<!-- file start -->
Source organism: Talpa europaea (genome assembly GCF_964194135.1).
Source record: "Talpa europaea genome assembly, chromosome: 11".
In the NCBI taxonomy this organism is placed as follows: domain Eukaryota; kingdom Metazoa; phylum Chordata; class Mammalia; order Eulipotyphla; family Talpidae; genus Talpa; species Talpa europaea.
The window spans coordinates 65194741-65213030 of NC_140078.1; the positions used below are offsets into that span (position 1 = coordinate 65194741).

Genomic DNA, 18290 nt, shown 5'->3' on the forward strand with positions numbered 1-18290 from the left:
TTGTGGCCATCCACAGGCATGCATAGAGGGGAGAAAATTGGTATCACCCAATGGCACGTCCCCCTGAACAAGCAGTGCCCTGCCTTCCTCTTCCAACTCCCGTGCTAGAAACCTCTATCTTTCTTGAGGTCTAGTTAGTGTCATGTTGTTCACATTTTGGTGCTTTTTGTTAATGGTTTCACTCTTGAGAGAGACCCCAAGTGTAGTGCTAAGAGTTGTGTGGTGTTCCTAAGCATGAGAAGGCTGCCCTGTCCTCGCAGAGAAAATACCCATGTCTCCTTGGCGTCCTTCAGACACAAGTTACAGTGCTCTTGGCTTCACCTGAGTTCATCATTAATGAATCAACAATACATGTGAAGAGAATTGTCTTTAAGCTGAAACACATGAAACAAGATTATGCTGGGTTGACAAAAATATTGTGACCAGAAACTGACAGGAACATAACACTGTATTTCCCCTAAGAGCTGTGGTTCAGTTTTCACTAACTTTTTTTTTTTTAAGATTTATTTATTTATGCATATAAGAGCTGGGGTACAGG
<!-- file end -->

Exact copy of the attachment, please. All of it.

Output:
Source organism: Talpa europaea (genome assembly GCF_964194135.1).
Source record: "Talpa europaea genome assembly, chromosome: 11".
In the NCBI taxonomy this organism is placed as follows: domain Eukaryota; kingdom Metazoa; phylum Chordata; class Mammalia; order Eulipotyphla; family Talpidae; genus Talpa; species Talpa europaea.
The window spans coordinates 65194741-65213030 of NC_140078.1; the positions used below are offsets into that span (position 1 = coordinate 65194741).

Genomic DNA, 18290 nt, shown 5'->3' on the forward strand with positions numbered 1-18290 from the left:
TTGTGGCCATCCACAGGCATGCATAGAGGGGAGAAAATTGGTATCACCCAATGGCACGTCCCCCTGAACAAGCAGTGCCCTGCCTTCCTCTTCCAACTCCCGTGCTAGAAACCTCTATCTTTCTTGAGGTCTAGTTAGTGTCATGTTGTTCACATTTTGGTGCTTTTTGTTAATGGTTTCACTCTTGAGAGAGACCCCAAGTGTAGTGCTAAGAGTTGTGTGGTGTTCCTAAGCATGAGAAGGCTGCCCTGTCCTCGCAGAGAAAATACCCATGTCTCCTTGGCGTCCTTCAGACACAAGTTACAGTGCTCTTGGCTTCACCTGAGTTCATCATTAATGAATCAACAATACATGTGAAGAGAATTGTCTTTAAGCTGAAACACATGAAACAAGATTATGCTGGGTTGACAAAAATATTGTGACCAGAAACTGACAGGAACATAACACTGTATTTCCCCTAAGAGCTGTGGTTCAGTTTTCACTAACTTTTTTTTTTTTAAGATTTATTTATTTATGCATATAAGAGCTGGGGTACAGG